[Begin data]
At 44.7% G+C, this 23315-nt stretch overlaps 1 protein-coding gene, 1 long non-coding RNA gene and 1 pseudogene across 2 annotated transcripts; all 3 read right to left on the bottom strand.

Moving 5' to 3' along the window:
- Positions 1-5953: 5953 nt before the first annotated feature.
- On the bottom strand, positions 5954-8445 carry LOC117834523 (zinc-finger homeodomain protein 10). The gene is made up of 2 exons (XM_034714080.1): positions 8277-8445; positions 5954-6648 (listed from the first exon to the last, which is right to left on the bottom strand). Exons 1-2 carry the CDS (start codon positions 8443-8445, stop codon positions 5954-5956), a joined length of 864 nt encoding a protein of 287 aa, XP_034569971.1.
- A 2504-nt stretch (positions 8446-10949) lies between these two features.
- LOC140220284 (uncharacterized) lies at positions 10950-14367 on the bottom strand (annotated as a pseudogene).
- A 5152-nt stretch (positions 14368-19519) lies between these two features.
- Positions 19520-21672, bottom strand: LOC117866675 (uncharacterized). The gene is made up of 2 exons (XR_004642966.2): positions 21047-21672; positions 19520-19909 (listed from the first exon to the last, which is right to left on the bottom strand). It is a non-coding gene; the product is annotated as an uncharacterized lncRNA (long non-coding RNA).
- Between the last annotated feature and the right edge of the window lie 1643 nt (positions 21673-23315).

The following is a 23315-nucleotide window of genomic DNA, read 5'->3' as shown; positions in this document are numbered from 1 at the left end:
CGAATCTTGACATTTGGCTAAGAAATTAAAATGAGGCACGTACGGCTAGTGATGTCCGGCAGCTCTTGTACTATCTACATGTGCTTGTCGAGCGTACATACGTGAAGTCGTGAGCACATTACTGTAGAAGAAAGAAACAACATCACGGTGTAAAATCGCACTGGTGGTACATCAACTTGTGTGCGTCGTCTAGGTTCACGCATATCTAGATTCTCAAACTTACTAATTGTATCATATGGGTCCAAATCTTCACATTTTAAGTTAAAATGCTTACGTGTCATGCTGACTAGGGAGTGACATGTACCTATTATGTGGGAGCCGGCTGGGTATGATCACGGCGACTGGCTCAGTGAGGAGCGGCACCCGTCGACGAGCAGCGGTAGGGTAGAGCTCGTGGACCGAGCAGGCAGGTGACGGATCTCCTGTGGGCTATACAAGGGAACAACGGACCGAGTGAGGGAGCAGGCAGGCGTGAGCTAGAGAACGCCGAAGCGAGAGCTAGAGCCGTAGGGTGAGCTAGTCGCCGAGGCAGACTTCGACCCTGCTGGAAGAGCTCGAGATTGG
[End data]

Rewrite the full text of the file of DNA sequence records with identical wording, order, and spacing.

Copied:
At 44.7% G+C, this 23315-nt stretch overlaps 1 protein-coding gene, 1 long non-coding RNA gene and 1 pseudogene across 2 annotated transcripts; all 3 read right to left on the bottom strand.

Moving 5' to 3' along the window:
- Positions 1-5953: 5953 nt before the first annotated feature.
- On the bottom strand, positions 5954-8445 carry LOC117834523 (zinc-finger homeodomain protein 10). The gene is made up of 2 exons (XM_034714080.1): positions 8277-8445; positions 5954-6648 (listed from the first exon to the last, which is right to left on the bottom strand). Exons 1-2 carry the CDS (start codon positions 8443-8445, stop codon positions 5954-5956), a joined length of 864 nt encoding a protein of 287 aa, XP_034569971.1.
- A 2504-nt stretch (positions 8446-10949) lies between these two features.
- LOC140220284 (uncharacterized) lies at positions 10950-14367 on the bottom strand (annotated as a pseudogene).
- A 5152-nt stretch (positions 14368-19519) lies between these two features.
- Positions 19520-21672, bottom strand: LOC117866675 (uncharacterized). The gene is made up of 2 exons (XR_004642966.2): positions 21047-21672; positions 19520-19909 (listed from the first exon to the last, which is right to left on the bottom strand). It is a non-coding gene; the product is annotated as an uncharacterized lncRNA (long non-coding RNA).
- Between the last annotated feature and the right edge of the window lie 1643 nt (positions 21673-23315).

The following is a 23315-nucleotide window of genomic DNA, read 5'->3' as shown; positions in this document are numbered from 1 at the left end:
CGAATCTTGACATTTGGCTAAGAAATTAAAATGAGGCACGTACGGCTAGTGATGTCCGGCAGCTCTTGTACTATCTACATGTGCTTGTCGAGCGTACATACGTGAAGTCGTGAGCACATTACTGTAGAAGAAAGAAACAACATCACGGTGTAAAATCGCACTGGTGGTACATCAACTTGTGTGCGTCGTCTAGGTTCACGCATATCTAGATTCTCAAACTTACTAATTGTATCATATGGGTCCAAATCTTCACATTTTAAGTTAAAATGCTTACGTGTCATGCTGACTAGGGAGTGACATGTACCTATTATGTGGGAGCCGGCTGGGTATGATCACGGCGACTGGCTCAGTGAGGAGCGGCACCCGTCGACGAGCAGCGGTAGGGTAGAGCTCGTGGACCGAGCAGGCAGGTGACGGATCTCCTGTGGGCTATACAAGGGAACAACGGACCGAGTGAGGGAGCAGGCAGGCGTGAGCTAGAGAACGCCGAAGCGAGAGCTAGAGCCGTAGGGTGAGCTAGTCGCCGAGGCAGACTTCGACCCTGCTGGAAGAGCTCGAGATTGG